|At the Eastfield Literary Festival with|
Meg Tuite and JP Reese
I returned yesterday, late. To the right is a post-reading pic from the Eastfield College Literary Festival. It was an amazing time and, more, I had amazing company.
JP Reese (left) is a poet and prose writer; she read Wednesday night and again on Thursday with me and Meg. I had the pleasure of being there for both readings. This woman is dynamite. Read her. I learned a lot from watching her work the mic, introducing each poem with a charmingly-told, emotionally-rich story that offered the audience a private glimpse into her writing process and life, and this is such a gift.
Meg Tuite (right) came just before the reading, and though I didn't have much time with her, I was starstruck. Tuite is a flash master, and her reading was dynamic in that she had everything. Everything! Her stories covered topics and perspectives as wide ranging as the graphic nature of the dairy industry to a pondering of life and illness and strength to a humorous portrayal of a Wonder Woman admirer, delightfully awkward and endearing. Hilarious.
It was a pleasure reading with these ladies, and hanging out with them, however fleetingly. I'm always too busy. With class, work, writing, and home, I never seem to stay at the good stuff long enough. This is something I need to work on. Claiming my time. Because times like these last two days are invaluable. I'm realizing that more and more as I age: the good must be soaked in.
But as I made the long trek back from the reading, I passed the site of the explosions in West, Texas. As I drove home, I heard more news about the terrorism in Massachusetts. As I drove home, I became overwhelmed.
This week, the news has appeared an episode of Homeland. The sensationalism of the reportage has been over the top, as has the actual news and speculation. Unbelievable chaos and sadness. Who knows how to act? What to say?
The Watertown and Boston area make a strong community; I got that from the news, the people, and after unreal shoot-outs, after the Watertown community was on lock-down for a day, after his standoff on a boat with no one able to see what the remaining terrorist had on him, things are beginning to come back together. They've determined that the remaining suspect is in custody, so the town can begin to heal. But healing must be allowed to occur, and I'm not sure over-reportage is allowing that to happen.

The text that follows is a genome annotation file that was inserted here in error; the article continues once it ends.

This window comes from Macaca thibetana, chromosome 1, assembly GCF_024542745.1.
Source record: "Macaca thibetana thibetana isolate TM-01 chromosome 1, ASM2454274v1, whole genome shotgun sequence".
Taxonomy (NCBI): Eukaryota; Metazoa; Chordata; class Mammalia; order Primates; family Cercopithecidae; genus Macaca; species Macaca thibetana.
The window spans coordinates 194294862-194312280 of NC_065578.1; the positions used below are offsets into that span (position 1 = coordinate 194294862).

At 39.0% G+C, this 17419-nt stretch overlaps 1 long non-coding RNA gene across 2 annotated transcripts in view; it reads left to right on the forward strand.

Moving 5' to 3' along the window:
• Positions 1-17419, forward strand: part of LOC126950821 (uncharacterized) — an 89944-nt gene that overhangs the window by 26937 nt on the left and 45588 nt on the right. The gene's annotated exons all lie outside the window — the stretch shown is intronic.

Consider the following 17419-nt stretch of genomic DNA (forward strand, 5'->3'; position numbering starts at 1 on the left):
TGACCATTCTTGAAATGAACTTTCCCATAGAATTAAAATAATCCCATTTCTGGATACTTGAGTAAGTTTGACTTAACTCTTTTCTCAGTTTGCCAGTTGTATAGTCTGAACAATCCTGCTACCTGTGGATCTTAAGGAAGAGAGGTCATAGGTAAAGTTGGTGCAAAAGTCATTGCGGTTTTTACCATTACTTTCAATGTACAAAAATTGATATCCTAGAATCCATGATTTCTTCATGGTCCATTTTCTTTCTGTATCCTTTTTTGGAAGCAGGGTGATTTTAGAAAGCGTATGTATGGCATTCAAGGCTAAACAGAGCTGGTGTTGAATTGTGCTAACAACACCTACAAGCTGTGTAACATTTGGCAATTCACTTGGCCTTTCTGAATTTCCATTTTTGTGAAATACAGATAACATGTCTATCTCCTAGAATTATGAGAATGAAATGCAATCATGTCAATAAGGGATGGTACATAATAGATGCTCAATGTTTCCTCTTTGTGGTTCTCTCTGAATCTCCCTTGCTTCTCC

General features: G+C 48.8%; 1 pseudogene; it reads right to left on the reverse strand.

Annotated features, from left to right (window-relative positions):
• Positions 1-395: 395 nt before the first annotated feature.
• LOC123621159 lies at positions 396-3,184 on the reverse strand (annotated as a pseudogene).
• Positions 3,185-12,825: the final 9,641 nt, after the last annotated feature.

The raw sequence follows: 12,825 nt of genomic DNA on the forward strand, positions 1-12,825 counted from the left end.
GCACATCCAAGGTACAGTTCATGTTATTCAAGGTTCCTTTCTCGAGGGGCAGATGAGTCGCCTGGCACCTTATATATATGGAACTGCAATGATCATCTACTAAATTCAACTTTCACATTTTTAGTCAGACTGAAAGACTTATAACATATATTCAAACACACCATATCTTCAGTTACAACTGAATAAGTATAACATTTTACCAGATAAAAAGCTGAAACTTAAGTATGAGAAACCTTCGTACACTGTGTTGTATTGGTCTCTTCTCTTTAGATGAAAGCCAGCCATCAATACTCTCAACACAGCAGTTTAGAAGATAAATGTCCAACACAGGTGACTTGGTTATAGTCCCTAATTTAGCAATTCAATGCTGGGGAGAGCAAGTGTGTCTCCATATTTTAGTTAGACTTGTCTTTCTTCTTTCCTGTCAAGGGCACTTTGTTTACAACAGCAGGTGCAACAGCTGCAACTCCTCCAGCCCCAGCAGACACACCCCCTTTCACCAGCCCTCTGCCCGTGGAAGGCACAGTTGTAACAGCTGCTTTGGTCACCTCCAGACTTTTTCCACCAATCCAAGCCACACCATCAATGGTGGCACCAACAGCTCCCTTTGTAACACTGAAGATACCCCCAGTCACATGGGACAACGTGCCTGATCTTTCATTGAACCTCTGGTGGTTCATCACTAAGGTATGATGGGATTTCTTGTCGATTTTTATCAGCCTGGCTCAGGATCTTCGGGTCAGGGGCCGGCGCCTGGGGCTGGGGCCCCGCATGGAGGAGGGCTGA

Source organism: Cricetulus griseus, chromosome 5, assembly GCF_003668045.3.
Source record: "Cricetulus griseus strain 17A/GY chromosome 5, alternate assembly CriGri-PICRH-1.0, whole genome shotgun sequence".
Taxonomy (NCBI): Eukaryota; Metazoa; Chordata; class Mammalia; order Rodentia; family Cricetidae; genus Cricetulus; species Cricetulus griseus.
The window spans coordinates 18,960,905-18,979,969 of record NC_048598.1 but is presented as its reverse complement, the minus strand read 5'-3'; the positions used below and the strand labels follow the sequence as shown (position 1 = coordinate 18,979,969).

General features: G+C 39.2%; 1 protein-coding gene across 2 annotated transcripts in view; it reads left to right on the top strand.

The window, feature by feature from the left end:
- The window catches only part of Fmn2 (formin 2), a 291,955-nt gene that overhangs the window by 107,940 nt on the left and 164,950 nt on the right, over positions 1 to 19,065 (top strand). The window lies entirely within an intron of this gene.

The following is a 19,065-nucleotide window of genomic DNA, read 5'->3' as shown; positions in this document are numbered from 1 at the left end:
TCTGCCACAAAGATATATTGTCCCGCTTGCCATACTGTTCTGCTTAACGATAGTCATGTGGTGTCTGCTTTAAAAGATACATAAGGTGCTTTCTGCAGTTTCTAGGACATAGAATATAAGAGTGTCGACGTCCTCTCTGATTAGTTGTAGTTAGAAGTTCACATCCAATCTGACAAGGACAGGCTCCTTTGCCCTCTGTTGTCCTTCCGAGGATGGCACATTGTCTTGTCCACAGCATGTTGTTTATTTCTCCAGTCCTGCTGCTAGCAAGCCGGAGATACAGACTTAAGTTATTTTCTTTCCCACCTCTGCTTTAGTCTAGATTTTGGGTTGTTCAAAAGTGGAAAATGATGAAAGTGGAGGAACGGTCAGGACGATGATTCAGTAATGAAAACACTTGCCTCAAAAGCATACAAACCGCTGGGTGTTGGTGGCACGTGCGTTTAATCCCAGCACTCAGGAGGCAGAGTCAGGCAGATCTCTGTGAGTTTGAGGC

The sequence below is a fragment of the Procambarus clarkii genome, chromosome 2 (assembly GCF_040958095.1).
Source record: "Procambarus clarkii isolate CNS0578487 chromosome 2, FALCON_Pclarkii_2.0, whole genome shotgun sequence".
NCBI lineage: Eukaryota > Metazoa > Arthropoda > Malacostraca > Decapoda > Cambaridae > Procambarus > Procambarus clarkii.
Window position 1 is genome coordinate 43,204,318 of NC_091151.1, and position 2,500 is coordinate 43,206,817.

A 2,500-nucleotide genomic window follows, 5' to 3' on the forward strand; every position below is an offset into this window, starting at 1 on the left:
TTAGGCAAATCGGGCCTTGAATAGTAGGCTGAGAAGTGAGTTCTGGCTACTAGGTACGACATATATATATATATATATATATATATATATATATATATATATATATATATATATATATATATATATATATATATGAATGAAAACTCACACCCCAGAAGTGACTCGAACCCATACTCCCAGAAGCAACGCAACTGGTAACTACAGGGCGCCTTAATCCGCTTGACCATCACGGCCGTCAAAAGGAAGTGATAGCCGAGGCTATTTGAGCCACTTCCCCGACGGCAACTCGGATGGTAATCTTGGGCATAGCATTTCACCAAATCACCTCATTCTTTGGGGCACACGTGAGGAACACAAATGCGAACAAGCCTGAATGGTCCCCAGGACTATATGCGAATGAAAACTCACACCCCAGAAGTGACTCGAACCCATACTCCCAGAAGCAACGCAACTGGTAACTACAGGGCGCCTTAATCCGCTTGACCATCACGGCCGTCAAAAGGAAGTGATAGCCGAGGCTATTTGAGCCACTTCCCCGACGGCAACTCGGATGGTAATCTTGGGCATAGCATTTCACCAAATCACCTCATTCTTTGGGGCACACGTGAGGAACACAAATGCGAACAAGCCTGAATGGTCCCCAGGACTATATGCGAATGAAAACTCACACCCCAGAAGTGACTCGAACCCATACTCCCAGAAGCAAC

Converse to the sensationalism of the Boston terrorism is another tragedy, the story buried here in the SW. What a horrible time for the good people of West, Texas near Waco. The explosions were were the result of a fertilizer plant malfunction that made the plant blow up, along with nearby homes and people. This accident killed and injured so many people in this small town, stealing from them their homes and possessions.
As I drove, the radio switched from song to the host asking for residents from nearby towns (I was near Waco) to come out and donate anything they had. A caller asked if they needed clothes and the announcer replied (paraphrasing a little): Anything! They'll even need tampons, so throw some of those in, too, girl.
And though it was this one comment, so simple and a little off-center, it was this moment that really struck me. Imagine: to be suddenly be in need of such simple items.
It is now time to heal. But to heal, to support those healing, we have to empathize by asking the tough questions. Can you imagine having so little, so suddenly? Can you imagine being on lock-down in your own home, fearing your life? Can you imagine losing it all in an instant?
I can. I really can. All the more reason to soak in the truly good times.
*Donations for West are coming in from the Red Cross and local charities.
*Donations for the victims and those whose lives have been and are impacted by this terrorism can be given at http://special.patriots.com/offers/index.cfm?UUID=NEPCFDonations and many other places.